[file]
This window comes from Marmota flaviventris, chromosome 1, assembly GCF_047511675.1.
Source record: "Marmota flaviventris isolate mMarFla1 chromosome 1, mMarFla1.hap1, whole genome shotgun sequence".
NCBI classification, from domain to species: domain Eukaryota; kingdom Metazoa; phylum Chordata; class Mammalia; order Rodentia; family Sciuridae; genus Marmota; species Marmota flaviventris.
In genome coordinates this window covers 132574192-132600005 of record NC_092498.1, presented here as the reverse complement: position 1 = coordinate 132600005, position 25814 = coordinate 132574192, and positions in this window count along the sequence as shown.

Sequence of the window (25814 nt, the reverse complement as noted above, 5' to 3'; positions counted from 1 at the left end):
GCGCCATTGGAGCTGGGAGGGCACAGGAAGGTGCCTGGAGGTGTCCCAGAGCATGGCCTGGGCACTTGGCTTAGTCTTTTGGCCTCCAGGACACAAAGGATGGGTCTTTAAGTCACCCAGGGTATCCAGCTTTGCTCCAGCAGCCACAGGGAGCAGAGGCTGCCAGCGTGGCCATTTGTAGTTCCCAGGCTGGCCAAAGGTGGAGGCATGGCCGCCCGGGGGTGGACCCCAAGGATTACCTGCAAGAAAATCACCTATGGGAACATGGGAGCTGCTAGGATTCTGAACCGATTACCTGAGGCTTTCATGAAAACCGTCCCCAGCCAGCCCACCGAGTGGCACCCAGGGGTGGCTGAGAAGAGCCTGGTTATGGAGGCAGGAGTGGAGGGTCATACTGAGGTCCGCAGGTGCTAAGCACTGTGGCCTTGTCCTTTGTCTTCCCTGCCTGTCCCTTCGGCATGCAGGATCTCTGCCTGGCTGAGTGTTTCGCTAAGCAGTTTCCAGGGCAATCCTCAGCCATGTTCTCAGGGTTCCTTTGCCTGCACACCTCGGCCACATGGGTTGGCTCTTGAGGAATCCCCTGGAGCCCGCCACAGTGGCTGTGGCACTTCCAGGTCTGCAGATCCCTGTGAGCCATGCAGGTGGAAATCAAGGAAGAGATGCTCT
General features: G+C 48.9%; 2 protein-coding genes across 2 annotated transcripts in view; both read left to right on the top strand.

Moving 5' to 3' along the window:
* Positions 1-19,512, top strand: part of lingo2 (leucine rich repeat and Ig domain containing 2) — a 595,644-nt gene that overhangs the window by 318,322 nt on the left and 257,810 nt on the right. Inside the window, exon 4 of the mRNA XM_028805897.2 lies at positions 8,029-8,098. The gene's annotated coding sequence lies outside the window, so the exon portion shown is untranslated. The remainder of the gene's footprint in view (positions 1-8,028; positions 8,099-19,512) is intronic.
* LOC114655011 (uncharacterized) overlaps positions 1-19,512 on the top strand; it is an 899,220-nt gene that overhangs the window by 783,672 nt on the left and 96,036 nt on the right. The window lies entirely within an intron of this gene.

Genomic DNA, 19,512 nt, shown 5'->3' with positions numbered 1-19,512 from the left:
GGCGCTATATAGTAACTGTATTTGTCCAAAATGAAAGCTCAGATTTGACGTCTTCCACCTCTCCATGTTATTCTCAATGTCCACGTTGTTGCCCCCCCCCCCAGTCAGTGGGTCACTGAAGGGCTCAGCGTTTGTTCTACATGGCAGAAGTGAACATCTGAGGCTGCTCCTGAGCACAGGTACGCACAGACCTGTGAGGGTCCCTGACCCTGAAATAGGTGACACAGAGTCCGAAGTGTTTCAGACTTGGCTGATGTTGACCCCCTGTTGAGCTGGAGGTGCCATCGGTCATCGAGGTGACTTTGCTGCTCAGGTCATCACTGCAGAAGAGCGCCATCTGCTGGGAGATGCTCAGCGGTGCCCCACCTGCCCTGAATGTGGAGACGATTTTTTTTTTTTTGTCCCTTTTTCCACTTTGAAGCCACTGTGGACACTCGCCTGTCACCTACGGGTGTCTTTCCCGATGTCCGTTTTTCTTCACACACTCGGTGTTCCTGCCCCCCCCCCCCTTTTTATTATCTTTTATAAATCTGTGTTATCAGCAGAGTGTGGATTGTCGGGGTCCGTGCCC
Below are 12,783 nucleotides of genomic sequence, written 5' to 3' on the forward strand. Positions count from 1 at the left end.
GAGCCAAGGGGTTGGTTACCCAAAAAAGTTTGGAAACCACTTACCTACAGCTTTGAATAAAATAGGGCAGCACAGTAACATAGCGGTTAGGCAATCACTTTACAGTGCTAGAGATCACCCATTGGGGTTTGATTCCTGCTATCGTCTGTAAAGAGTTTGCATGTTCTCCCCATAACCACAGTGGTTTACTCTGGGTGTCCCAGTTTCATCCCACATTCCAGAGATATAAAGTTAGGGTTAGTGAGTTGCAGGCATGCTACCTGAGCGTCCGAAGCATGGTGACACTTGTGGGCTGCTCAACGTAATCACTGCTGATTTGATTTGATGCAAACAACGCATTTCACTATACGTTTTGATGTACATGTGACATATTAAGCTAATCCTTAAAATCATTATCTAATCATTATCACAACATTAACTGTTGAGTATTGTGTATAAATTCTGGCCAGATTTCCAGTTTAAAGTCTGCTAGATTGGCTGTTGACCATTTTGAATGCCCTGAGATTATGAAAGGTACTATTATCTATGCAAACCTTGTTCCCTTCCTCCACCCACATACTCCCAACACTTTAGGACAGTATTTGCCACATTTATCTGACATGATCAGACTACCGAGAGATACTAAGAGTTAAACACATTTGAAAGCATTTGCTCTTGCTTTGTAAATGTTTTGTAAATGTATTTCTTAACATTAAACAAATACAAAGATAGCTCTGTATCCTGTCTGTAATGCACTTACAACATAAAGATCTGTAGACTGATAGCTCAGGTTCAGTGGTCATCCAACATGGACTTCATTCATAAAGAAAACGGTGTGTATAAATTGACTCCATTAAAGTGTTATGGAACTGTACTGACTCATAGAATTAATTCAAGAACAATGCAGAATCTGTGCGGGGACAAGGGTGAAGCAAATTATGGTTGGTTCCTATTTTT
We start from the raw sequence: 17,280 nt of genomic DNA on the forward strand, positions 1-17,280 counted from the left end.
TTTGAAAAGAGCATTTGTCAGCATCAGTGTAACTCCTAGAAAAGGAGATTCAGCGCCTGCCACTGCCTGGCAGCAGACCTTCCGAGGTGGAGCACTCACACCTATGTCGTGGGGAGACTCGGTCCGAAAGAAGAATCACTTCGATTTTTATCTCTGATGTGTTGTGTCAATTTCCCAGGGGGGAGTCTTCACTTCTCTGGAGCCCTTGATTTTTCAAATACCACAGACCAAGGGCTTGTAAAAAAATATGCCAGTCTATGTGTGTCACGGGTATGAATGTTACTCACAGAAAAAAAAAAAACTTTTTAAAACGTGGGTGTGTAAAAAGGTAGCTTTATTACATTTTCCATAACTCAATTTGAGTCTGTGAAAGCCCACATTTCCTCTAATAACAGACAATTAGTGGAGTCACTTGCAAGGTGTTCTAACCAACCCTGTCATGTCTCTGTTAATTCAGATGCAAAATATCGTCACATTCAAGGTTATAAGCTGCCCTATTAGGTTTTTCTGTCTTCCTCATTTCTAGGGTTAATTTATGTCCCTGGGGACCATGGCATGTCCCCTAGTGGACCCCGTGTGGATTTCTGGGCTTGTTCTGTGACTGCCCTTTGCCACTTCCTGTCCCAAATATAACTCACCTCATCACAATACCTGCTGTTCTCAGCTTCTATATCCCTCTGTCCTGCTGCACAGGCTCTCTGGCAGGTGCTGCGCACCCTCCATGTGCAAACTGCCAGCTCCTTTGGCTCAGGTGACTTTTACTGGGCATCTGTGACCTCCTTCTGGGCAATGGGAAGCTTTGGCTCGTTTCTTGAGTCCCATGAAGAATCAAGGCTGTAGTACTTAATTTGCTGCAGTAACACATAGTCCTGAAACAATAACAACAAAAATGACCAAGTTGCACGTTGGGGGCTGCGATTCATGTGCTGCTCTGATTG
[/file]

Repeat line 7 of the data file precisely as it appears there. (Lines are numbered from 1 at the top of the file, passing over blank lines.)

General features: G+C 48.9%; 2 protein-coding genes across 2 annotated transcripts in view; both read left to right on the top strand.